I'll never forget an experience at a church on the east coast. I walked into the building, and was immediately asked, "Are you Baptist, Methodist or Pentecostal?" I told him I was none of the above, so he informed me that it was still ok to enter the sanctuary. After surviving that conversation, I found my seat and waited for the service to begin. The worship was contemporary and the musicians were talented, but most of the language was Christianese. Afterwards, I went to the welcome center to check out their hospitality. A young lady looked up from her phone, welcomed me and handed me a church magazine about their denomination and beliefs, and then returned to her phone. There were a lot of people talking to one another, but no one was talking to me. 

Fast forward a few months (after building their strategic plan).  Instead of greeters asking uncomfortable questions, they built a team of extraverted people, designed a script that was friendly to unchurched people and made guests feel incredibly welcome. They interacted with people, asking them their name, while sharing theirs. They became intentional about being nice. Today they average over 1,000 people each weekend and are seeing people meet Jesus on a regular basis.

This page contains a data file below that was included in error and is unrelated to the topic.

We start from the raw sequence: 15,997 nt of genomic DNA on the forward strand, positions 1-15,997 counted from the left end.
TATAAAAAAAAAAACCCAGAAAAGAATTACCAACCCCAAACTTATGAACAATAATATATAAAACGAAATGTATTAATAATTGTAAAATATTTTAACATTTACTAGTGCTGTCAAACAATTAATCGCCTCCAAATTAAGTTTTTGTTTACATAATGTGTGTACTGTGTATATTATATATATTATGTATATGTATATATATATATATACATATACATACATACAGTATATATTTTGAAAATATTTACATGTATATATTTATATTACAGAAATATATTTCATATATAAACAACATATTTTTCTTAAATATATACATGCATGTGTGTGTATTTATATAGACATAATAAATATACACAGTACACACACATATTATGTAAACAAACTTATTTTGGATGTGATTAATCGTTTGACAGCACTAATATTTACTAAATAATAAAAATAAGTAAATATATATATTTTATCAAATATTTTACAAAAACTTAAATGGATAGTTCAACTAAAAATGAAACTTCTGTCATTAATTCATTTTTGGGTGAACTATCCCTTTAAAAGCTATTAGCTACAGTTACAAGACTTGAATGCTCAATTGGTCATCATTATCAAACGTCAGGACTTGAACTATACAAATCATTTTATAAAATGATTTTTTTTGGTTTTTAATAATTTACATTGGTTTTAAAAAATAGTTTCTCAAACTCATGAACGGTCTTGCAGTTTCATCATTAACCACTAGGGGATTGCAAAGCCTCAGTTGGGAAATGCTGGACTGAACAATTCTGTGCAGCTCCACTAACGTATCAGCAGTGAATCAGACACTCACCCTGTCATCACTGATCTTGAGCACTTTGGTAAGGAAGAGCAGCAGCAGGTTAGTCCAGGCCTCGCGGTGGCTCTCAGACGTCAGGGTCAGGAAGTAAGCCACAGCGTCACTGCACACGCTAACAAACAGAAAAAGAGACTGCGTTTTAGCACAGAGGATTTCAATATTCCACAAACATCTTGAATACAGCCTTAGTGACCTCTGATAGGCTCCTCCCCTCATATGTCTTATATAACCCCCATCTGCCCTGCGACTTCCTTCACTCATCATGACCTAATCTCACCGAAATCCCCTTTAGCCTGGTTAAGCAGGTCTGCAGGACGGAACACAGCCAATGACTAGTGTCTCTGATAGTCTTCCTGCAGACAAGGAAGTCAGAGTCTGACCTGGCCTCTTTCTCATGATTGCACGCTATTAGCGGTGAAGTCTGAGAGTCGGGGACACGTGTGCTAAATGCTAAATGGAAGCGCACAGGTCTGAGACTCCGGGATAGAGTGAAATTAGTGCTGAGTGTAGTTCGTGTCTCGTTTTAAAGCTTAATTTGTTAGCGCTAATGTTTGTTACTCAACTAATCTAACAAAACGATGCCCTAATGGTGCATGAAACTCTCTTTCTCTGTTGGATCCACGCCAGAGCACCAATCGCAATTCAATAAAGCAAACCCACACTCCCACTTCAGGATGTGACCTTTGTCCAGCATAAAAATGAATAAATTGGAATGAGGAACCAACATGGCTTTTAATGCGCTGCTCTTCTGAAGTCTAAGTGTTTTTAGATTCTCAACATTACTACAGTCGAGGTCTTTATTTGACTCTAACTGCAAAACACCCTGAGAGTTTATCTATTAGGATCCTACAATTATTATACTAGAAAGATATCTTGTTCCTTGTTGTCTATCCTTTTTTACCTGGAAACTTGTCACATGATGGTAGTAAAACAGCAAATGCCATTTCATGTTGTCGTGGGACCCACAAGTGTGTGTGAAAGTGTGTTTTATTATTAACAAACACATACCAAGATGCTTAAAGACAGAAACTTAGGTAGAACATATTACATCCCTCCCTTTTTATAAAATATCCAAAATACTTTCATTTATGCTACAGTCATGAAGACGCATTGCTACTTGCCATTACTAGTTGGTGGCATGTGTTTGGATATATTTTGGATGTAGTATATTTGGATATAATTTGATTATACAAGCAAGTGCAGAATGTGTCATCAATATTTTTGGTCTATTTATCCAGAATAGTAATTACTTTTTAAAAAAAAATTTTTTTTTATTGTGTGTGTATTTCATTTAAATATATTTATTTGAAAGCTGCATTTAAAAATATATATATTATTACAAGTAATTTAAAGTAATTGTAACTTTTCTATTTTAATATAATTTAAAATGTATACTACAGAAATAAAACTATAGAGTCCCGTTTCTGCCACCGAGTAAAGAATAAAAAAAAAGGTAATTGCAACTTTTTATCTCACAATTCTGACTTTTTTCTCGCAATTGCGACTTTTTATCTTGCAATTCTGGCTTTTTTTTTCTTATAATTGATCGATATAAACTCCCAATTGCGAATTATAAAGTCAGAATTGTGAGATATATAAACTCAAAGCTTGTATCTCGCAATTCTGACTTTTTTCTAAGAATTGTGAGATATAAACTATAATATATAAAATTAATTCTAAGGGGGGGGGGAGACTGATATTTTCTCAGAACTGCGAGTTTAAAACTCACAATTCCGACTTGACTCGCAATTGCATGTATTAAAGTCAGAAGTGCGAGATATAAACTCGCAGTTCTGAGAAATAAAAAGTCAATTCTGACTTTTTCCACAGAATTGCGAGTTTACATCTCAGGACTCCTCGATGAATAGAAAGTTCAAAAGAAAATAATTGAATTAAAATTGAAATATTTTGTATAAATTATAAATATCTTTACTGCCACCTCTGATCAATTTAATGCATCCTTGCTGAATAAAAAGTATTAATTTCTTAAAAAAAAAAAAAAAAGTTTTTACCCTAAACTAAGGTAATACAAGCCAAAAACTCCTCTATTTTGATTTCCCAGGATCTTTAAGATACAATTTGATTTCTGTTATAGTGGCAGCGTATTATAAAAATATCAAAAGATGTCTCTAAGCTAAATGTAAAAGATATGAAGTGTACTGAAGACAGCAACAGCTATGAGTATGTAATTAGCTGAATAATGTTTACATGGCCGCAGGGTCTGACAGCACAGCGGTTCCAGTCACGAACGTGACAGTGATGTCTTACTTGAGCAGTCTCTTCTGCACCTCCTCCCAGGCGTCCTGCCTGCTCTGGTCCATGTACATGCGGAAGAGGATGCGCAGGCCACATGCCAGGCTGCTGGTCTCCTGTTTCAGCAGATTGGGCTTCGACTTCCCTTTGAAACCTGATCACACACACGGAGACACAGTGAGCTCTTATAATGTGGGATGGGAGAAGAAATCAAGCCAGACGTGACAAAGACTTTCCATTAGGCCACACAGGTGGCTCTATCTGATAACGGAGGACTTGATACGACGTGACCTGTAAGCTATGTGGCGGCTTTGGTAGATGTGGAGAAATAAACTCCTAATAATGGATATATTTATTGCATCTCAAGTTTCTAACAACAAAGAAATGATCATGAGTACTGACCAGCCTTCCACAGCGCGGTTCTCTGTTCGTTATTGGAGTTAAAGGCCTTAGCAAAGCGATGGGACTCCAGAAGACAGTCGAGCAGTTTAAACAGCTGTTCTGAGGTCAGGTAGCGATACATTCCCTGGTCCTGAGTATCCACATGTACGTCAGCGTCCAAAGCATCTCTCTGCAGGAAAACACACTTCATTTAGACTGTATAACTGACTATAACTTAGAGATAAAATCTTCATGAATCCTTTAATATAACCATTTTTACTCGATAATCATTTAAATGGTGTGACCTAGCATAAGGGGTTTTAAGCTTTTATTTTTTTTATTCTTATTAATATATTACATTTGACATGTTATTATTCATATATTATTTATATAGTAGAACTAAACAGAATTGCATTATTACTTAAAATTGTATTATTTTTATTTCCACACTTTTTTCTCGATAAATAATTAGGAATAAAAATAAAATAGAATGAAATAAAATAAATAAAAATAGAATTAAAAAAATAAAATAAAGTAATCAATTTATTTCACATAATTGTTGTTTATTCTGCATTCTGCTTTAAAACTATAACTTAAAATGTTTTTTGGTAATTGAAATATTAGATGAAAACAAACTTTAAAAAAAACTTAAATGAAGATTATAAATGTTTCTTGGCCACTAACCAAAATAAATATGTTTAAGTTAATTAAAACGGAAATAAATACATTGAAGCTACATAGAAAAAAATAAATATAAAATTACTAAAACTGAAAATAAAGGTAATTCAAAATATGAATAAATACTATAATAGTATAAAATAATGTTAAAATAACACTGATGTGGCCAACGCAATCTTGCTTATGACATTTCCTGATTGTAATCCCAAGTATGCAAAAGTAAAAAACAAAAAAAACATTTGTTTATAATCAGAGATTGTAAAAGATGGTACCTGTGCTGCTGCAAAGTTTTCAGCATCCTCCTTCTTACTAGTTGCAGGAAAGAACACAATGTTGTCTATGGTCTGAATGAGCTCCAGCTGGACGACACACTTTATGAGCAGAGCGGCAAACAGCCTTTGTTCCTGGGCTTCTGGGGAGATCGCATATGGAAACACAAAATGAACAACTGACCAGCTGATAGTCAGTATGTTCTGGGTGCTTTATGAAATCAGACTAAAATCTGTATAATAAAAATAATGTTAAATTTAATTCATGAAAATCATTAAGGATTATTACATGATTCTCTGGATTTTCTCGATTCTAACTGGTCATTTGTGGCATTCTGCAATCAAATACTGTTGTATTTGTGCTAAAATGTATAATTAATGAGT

1. Tie everything to the gospel
There is a good religion out there. God's religion. We find it in the book of James 1:27.

Pure and genuine religion in the sight of God the Father means caring for orphans and widows in their distress and refusing to let the world corrupt you" James 1:27

James reminds us that caring for people is the mission of the church and there's no greater demonstration of care than helping someone who isn't a Christian meet Jesus. We are commanded to love people who are alone and without God. For that to happen, the church must become focused on the gospel and remove the barriers of religious traditions that stand in the way. 



Here are four conversations you should have with your team:

  • Does our church have tradition(s) that could be confusing for someone who has never been to church before?
  • How much Christianese (religious language) is used on Sunday? Would a guest understand what is being said?
  • What does your first impressions strategy look like? If it makes Christians feel really comfortable, it's probably the wrong strategy. 
  • When's the last time you saw someone come to faith in Jesus? If it's been a while, what must change?